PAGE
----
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Electronic Design


Don't Fall Into The Sea
I read "Great Ideas Get Lost In The Sea Of Incomplete Documentation" \[Sept. 18, p. 68\], and you're absolutely correct. However, the problem shouldn't be stated as "We are not documenting our work well enough" (to paraphrase your ideas), because this is a symptom. The problem should be stated as "We are not developing our products correctly."

The solution to the incomplete/missing documentation has been available for decades. But the development community has been misled about how to do development and about the existence of a really excellent development methodology that solves the problem. Actually, you didn't go far enough in your complaint. There's a lot more to be said on the effects of inadequate documentation.
Mike Salisbury
Configuration Manager
Telematics Communications Group, Motorola

Let's Move Analog To A New Level
I'm an analog designer from way back in the vacuum tube days, and I say that it's about time these devices became available \["Moving Programmable Analog To A Higher Design Platform," Oct. 2, p. 60\]. We analogers like to tweak things and come up with our own neat little circuits. But, as you know, there are plenty of plug and chug operations that we also need to use for a successful design. I think programmable devices would help me to simplify my designs, so that I would have more time to have fun tweaking. I, for one, would like to know more about developments in this area. Even though I'm not a digital designer per se nor a neophyte, I'd like to experiment with these devices.
Larry Pearson

Out-Of-Date Before It Hit The Page
It appears that you reported on some Intel Vaporware in the Oct. 16 issue. Timna is dead!! \["Revamped Microarchitectures Let CPUs Deliver Top-Notch Performance," p. 25\] I was just published in another magazine for suggesting what to do with 1 million recalled PIII motherboards. My suggestion was that they be given away as controllers in a NASA-sanctioned Martian Lawn Dart Contest. A better suggestion was that they be used as skeet targets at an AMD picnic. Intel is no longer king of the microprocessor hill and their news releases should receive some scrutiny.
D.V. Fagan

You got me on this one. Unfortunately, that article was written about 10 days before Intel announced the plug would be pulled, and by then it was too late to extract the out-of-date information from the article. So, the article had to be printed as originally written. But I'm glad to say that this kind of occurrence is the exception rather than the rule with material published in Electronic Design.—Dave Bursky, Editor-In-Chief

A Gamble Of Psychology
I enjoyed "Economics For Engineers Is A Branch Of Psychology" \[Oct. 2, p. 160\]. It kind of ties into an observation that I made about the stock market when I initially started to invest in the market. As an engineer, I started by researching companies' profitability, product lines, etc., in an attempt to find some logical relationships to develop an "engineering" understanding of the market.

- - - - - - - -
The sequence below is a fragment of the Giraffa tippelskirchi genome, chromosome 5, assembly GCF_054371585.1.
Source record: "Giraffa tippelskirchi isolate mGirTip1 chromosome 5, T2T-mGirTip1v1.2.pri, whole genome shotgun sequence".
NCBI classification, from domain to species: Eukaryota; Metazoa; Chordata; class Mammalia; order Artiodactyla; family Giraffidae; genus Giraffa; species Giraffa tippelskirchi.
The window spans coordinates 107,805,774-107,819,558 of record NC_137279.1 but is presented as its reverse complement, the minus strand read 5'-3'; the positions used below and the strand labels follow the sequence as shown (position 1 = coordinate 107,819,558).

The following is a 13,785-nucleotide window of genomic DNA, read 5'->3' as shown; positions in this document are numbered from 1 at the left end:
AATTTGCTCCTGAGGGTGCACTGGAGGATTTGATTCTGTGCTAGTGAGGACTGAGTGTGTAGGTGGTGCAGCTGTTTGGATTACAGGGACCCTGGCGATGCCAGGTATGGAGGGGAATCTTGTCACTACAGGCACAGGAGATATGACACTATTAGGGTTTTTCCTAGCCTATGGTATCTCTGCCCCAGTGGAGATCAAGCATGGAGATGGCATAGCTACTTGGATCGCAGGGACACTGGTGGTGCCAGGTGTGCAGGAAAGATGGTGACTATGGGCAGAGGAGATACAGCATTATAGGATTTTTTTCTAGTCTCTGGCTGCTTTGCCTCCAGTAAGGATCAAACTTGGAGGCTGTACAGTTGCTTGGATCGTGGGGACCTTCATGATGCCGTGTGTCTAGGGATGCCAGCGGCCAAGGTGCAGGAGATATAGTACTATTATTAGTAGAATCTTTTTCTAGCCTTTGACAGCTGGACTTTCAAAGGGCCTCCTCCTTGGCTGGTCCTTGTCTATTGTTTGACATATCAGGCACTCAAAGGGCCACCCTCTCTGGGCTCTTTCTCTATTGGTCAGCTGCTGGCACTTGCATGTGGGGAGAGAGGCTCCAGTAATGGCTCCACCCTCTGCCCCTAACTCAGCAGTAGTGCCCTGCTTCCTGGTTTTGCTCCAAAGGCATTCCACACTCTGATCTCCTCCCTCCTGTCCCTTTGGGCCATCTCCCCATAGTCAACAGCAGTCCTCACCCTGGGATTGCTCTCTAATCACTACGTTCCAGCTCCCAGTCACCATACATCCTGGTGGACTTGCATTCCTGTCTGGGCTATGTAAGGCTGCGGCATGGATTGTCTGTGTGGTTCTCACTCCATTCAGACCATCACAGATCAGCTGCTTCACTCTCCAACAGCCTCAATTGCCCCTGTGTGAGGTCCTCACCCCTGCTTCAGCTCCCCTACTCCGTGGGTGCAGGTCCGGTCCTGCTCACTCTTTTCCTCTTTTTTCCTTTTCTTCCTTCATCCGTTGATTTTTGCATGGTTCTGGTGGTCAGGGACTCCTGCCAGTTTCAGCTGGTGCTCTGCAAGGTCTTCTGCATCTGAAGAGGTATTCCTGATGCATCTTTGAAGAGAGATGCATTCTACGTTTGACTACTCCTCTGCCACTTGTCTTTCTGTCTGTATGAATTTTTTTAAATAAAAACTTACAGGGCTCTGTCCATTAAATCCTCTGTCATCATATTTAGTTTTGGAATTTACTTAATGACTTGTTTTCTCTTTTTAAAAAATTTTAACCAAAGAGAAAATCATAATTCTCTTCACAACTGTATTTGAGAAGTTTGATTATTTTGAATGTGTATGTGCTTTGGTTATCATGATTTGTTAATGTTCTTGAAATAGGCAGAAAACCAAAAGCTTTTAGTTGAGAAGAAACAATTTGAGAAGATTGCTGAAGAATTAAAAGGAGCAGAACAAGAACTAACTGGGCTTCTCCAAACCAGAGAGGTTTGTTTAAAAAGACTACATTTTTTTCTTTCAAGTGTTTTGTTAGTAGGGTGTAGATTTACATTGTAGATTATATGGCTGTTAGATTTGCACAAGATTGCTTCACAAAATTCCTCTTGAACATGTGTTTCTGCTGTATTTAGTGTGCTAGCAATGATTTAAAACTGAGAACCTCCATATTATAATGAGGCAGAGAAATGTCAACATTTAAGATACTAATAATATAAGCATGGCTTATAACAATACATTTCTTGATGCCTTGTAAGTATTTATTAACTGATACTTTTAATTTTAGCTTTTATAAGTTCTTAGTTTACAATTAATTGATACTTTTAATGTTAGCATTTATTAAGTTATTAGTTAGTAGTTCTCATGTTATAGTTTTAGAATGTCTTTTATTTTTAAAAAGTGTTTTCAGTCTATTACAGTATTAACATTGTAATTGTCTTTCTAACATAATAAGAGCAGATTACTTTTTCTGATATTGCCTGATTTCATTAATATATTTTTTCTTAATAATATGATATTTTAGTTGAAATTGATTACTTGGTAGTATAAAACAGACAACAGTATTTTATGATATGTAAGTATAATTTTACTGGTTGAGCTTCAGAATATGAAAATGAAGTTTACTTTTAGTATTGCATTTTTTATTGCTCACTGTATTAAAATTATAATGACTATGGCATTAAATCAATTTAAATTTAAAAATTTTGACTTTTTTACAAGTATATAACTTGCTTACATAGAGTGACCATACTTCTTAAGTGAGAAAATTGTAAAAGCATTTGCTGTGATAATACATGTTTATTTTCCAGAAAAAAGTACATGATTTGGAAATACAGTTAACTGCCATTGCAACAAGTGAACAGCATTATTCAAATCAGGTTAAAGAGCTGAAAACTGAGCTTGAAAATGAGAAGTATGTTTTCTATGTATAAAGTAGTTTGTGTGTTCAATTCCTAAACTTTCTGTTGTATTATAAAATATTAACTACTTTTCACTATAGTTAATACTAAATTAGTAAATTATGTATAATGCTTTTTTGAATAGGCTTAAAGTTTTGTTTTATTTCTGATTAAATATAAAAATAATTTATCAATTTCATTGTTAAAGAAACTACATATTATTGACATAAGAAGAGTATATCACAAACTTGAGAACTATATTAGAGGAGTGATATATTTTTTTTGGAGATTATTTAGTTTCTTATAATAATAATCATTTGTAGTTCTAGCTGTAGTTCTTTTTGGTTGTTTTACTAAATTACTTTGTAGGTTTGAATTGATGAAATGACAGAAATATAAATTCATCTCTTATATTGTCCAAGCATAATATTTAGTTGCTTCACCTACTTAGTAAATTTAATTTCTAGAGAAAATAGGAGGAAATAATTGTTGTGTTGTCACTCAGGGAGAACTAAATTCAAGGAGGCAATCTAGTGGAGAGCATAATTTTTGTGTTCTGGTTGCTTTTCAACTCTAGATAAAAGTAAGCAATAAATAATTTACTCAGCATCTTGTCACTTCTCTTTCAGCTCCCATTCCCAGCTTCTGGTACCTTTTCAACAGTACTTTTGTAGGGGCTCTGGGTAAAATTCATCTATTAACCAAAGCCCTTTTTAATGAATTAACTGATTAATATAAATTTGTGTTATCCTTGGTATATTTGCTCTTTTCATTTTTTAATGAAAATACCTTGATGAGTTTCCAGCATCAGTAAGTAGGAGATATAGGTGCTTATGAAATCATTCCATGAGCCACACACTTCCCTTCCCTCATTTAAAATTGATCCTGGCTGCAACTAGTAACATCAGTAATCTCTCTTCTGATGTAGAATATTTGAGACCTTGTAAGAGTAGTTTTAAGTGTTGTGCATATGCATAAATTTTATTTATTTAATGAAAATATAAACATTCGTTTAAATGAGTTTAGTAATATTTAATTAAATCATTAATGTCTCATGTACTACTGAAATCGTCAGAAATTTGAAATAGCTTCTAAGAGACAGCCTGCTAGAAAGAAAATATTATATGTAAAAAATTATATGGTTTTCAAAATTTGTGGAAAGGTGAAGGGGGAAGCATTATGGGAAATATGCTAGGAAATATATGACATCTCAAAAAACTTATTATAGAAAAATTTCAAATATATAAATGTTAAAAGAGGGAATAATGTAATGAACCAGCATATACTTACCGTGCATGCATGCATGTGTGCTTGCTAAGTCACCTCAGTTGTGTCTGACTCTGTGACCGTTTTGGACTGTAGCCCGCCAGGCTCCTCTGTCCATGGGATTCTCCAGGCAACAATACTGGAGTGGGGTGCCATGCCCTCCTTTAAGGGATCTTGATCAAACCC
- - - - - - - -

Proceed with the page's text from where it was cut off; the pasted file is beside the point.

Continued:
One of the first things that struck me as very odd is that there doesn't seem to be a relationship between how much a company makes and the value of its stock (at least for the small investor). There's no discernable feedback loop between profits/losses to the company and value of the stock—except in some sort of odd psychological sense. The "value" of a particular stock, in terms of whether a company is making money or not, is disconnected for me because I get very little, or no, direct return on my investment in the stock. (I don't get an important part of the profit distributed to me.) The only return on investment that's significant to me is that which is based on the increase in the price of the stock, which is only based on what others are willing to pay, not necessarily on how well the company is doing.

People seem to pay some attention to the health of the underlying business, but it isn't clear why this matters, except that it gives a hint about what value others like myself will artificially place on the stock. That value is based upon what we think others will be willing to pay in the future, not on how much the company makes. The actual health of the company only made any noticeable difference to my investments when it went out of business. This was not a good event from the point of view of the value of my stocks. It seems like an "all or nothing" concern rather than one based on details about the health of the company under consideration.

If a person buys some or all of a small company, the value of that purchase is directly related to the profitability of the company because the profits go directly back to the owners. If my company makes $500,000 a year in profits and can distribute $300,000 a year to the owners, then the value of the purchase can, in part, be determined on the time value of those distributions. An extremely weak or nonexistent return of this type exists for purchases of stock on the stock market. It's interesting that we can sustain a process like the stock market which supposedly means that we are purchasing ownership in the company, while the direct benefits of ownership play little or no role in the value of that ownership. It makes investment in the stock market a gamble of psychology, not an engineering study.
Charlie Hoes

On page 80 of "Tool Set Optimizes And Validates Designs Based On The PCI-X Bus" \[Oct. 2\], I think that you meant 1.066 Gbytes/s rather than 1.066 Gbits/s for PCI-X throughput.
Bob Mathews

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